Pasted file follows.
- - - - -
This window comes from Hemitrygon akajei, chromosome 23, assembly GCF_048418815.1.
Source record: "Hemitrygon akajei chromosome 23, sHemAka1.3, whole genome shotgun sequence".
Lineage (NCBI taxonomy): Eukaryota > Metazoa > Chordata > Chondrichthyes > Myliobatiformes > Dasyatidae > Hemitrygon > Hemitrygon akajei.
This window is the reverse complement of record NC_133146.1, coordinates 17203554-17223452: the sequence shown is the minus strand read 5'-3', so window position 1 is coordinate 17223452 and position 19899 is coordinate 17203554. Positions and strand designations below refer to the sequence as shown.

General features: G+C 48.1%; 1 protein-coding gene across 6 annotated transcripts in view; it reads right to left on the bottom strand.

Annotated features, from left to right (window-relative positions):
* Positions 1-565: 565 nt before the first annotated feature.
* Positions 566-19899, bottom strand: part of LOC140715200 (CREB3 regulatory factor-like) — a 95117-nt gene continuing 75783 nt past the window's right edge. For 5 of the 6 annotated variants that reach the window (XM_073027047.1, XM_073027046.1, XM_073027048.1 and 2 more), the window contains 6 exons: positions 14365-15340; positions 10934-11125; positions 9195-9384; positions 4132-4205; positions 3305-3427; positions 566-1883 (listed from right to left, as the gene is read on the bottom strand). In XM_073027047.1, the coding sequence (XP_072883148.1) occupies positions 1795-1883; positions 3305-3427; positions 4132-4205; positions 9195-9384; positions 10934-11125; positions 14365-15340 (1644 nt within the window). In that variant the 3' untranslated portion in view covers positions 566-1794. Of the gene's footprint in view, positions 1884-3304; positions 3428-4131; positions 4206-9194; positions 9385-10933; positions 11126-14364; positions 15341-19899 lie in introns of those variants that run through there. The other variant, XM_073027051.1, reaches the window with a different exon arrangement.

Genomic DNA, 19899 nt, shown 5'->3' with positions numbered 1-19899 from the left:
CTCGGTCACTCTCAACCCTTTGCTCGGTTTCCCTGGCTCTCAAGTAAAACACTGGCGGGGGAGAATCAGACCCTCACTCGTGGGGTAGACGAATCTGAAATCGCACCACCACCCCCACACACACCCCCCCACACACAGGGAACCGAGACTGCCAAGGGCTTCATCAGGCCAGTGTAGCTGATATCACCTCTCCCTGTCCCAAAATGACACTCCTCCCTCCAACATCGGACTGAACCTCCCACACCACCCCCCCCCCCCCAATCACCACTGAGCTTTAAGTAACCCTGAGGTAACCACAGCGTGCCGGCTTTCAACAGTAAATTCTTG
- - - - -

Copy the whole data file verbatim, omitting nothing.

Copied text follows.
This window comes from Hemitrygon akajei, chromosome 23, assembly GCF_048418815.1.
Source record: "Hemitrygon akajei chromosome 23, sHemAka1.3, whole genome shotgun sequence".
Lineage (NCBI taxonomy): Eukaryota > Metazoa > Chordata > Chondrichthyes > Myliobatiformes > Dasyatidae > Hemitrygon > Hemitrygon akajei.
This window is the reverse complement of record NC_133146.1, coordinates 17203554-17223452: the sequence shown is the minus strand read 5'-3', so window position 1 is coordinate 17223452 and position 19899 is coordinate 17203554. Positions and strand designations below refer to the sequence as shown.

General features: G+C 48.1%; 1 protein-coding gene across 6 annotated transcripts in view; it reads right to left on the bottom strand.

Annotated features, from left to right (window-relative positions):
* Positions 1-565: 565 nt before the first annotated feature.
* Positions 566-19899, bottom strand: part of LOC140715200 (CREB3 regulatory factor-like) — a 95117-nt gene continuing 75783 nt past the window's right edge. For 5 of the 6 annotated variants that reach the window (XM_073027047.1, XM_073027046.1, XM_073027048.1 and 2 more), the window contains 6 exons: positions 14365-15340; positions 10934-11125; positions 9195-9384; positions 4132-4205; positions 3305-3427; positions 566-1883 (listed from right to left, as the gene is read on the bottom strand). In XM_073027047.1, the coding sequence (XP_072883148.1) occupies positions 1795-1883; positions 3305-3427; positions 4132-4205; positions 9195-9384; positions 10934-11125; positions 14365-15340 (1644 nt within the window). In that variant the 3' untranslated portion in view covers positions 566-1794. Of the gene's footprint in view, positions 1884-3304; positions 3428-4131; positions 4206-9194; positions 9385-10933; positions 11126-14364; positions 15341-19899 lie in introns of those variants that run through there. The other variant, XM_073027051.1, reaches the window with a different exon arrangement.

Genomic DNA, 19899 nt, shown 5'->3' with positions numbered 1-19899 from the left:
CTCGGTCACTCTCAACCCTTTGCTCGGTTTCCCTGGCTCTCAAGTAAAACACTGGCGGGGGAGAATCAGACCCTCACTCGTGGGGTAGACGAATCTGAAATCGCACCACCACCCCCACACACACCCCCCCACACACAGGGAACCGAGACTGCCAAGGGCTTCATCAGGCCAGTGTAGCTGATATCACCTCTCCCTGTCCCAAAATGACACTCCTCCCTCCAACATCGGACTGAACCTCCCACACCACCCCCCCCCCCCCAATCACCACTGAGCTTTAAGTAACCCTGAGGTAACCACAGCGTGCCGGCTTTCAACAGTAAATTCTTG